Varadero: If resorts are your thing, Varadero is the place for you. Just over a 2-hour drive from Havana, this tourist hot spot offers all-inclusive hotels, spas and golf courses. Go snorkeling at Coral Beach and visit Ambrosio Cave where you can marvel at aboriginal rock drawings that are more than 2,000 years old.

Ana Guevara, of Mexico, practices her swing at the Varadero clubhouse in Varadero, Cuba. (AP Photo/Franklin Reyes)

Cayo Coco: If you’re planning a long trip to Cuba and enjoy lush, tropical landscapes and exotic wildlife, consider an excursion to Cayo Coco. The island sits off central Cuba and can be reached by airplane or causeway, where you may be lucky enough to spot flamingos that live in the bay’s shallow waters. Stay at one of the island’s many resorts and relax on long, white sandy beaches. Go scuba diving off Cayo Coco’s northern coast and explore the largest coral reef in the Western Hemisphere.

Flamingos walk in a lake in Cayo Coco, in Ciego de Avila, Cuba. (AP Photo/Franklin Reyes)

Viñales to Cayo Jutías: Take a taxi or ride the Víazul bus to get from Havana to Viñales, a small town in northwestern Cuba known for its stunning natural beauty and tobacco farms. The town serves as a gateway to Viñales Valley, a UNESCO World Heritage site rich with glaring limestone cliffs and lush landscapes. Travel through the valley on horseback and visit a a Cuban tobacco farm to see how the country’s world-famous cigars are made. Rent a scooter or take a 1-hour taxi ride from Viñales to Cayo Jutías to enjoy an afternoon on an isolated beach with crystal clear waters.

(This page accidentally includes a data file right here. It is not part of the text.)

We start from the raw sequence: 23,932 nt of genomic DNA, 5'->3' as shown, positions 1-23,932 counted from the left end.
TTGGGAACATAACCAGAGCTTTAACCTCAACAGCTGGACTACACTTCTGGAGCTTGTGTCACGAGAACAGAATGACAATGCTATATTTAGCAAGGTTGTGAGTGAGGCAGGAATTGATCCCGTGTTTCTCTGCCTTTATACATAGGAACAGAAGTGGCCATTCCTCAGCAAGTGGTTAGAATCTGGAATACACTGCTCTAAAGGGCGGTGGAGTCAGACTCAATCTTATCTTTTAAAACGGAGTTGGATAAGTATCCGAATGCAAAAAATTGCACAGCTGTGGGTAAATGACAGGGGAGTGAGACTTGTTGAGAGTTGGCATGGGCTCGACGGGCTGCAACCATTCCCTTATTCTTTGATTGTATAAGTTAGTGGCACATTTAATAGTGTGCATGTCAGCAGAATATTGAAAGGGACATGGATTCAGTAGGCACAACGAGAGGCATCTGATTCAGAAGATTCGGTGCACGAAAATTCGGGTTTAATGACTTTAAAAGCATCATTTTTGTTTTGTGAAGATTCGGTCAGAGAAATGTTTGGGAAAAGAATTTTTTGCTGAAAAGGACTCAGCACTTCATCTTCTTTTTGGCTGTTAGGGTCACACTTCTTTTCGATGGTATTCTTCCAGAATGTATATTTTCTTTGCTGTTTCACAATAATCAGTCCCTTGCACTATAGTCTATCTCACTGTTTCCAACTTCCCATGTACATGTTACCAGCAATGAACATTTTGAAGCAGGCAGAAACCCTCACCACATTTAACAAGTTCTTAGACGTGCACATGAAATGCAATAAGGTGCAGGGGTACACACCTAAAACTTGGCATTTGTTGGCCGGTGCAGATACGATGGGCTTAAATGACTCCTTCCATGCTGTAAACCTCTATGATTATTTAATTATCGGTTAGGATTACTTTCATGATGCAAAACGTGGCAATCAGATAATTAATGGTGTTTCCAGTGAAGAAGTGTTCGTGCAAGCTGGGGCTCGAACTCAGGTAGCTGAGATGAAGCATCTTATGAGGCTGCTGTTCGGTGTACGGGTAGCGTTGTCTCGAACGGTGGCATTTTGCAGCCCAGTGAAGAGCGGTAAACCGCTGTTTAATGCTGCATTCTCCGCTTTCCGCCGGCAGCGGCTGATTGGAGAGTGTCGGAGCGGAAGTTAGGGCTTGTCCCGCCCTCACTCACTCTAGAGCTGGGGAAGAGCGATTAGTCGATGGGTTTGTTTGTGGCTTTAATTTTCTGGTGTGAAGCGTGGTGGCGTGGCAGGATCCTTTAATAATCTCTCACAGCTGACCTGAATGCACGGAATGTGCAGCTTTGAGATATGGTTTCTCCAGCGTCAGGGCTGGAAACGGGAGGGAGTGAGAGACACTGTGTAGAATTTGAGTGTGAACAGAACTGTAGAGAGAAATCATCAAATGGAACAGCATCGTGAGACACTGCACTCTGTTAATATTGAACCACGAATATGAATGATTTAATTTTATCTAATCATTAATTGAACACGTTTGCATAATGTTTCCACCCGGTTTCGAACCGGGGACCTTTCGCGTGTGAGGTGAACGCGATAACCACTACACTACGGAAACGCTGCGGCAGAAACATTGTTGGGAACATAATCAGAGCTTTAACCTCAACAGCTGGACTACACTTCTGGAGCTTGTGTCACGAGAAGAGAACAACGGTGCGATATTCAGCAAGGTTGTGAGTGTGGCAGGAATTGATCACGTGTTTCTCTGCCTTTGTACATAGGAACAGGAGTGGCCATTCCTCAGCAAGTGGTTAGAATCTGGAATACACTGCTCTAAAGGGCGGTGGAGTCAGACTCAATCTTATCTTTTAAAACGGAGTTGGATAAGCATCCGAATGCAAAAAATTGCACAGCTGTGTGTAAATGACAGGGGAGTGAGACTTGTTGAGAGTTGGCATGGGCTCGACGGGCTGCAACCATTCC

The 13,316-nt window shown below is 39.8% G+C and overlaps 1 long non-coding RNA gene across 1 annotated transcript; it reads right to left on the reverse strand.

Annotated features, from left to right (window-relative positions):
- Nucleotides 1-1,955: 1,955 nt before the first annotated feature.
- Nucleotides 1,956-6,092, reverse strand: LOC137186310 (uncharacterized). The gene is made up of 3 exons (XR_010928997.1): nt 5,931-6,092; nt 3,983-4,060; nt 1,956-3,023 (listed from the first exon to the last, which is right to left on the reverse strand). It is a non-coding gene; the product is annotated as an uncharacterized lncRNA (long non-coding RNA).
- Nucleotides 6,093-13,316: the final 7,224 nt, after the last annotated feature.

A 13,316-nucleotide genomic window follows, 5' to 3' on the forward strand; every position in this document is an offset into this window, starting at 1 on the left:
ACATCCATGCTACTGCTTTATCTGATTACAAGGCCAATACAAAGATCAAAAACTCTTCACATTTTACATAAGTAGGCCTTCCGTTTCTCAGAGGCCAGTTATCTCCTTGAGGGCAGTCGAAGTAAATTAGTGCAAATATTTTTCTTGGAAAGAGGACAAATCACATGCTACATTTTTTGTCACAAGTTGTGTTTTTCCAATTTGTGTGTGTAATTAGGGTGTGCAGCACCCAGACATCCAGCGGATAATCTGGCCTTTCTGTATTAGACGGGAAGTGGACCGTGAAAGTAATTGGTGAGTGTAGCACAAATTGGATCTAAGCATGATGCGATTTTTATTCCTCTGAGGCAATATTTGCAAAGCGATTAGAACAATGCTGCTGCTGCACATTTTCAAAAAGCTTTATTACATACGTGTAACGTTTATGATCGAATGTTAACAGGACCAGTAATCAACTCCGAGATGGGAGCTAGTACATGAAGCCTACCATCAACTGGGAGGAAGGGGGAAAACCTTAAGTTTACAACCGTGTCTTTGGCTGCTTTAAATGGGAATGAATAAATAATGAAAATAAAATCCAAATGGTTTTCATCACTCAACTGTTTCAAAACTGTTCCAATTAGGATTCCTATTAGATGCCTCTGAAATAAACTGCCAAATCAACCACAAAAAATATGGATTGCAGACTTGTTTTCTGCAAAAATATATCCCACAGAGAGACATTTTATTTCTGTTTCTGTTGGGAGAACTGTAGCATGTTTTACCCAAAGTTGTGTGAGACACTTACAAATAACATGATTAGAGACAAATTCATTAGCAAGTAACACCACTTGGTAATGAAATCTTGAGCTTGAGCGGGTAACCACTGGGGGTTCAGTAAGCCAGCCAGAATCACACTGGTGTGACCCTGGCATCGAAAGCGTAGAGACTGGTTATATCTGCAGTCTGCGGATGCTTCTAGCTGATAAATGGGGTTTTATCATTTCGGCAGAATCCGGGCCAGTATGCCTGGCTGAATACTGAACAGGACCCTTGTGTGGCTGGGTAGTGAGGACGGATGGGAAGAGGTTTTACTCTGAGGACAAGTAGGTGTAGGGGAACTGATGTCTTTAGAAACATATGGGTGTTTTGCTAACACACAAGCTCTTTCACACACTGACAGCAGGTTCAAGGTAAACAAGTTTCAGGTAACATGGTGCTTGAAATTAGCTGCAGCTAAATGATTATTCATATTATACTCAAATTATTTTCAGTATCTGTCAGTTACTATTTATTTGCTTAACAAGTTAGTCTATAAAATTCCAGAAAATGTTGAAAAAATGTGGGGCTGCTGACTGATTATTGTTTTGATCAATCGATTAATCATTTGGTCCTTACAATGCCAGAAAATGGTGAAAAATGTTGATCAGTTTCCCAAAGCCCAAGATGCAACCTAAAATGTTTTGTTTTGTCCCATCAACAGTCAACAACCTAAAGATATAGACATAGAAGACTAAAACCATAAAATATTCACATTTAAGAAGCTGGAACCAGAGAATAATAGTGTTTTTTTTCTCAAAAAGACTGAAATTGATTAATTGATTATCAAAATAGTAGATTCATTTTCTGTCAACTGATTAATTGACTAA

Tobacco picker Romerio Garcia collects leaves at the Alfredo Rojas farm in Viñales, Cuba’s western province Pinar del Rio. (AP Photo/Ramon Espinosa)

3. Exchange your U.S. currency ahead of time

Cuba is unique in that it dispenses 2 types of currencies: the locally-used Cuban Peso (CUP) and the Cuban Convertible Peso (CUC) which is what you will exchange your foreign currency for. The CUC has a 1:1 exchange rate with the U.S. dollar.

However, there is a 10% penalty to exchange USDs for CUCs, in addition to the standard 3% fee. To get around this, you can exchange your USDs for another foreign currency, like Euros or Canadian dollars, before you head to Cuba.

While U.S. banks have their own service fees for foreign currency exchanges, you will still save money by having Euros or Canadian dollars to exchange for CUCs in Cuba. Plan ahead, because it will take your bank a few days to get you foreign cash.

For more information about Cuban currencies, click here.

4. Brush up on your Cuban history

It’s always a good idea to research a country’s history before you arrive for a trip. While American students who study Cuban history tend to focus mostly on the 20th century, there are records of people living on the island all the way back to 8000 BCE.

When Christopher Columbus arrived in Cuba in 1492, he claimed the island for Spain and brought native “Indians” back with him as slaves. Decades later, Spain began sending slaves from Africa to Cuba in an effort to establish the nation as a global producer of sugar cane, which it remained for centuries.

A couple of residents stand framed by a window of their house next to an image of the late Cuban leader Fidel Castro and a Cuban Flag in Havana, Cuba. (AP Photo/Ramon Espinosa)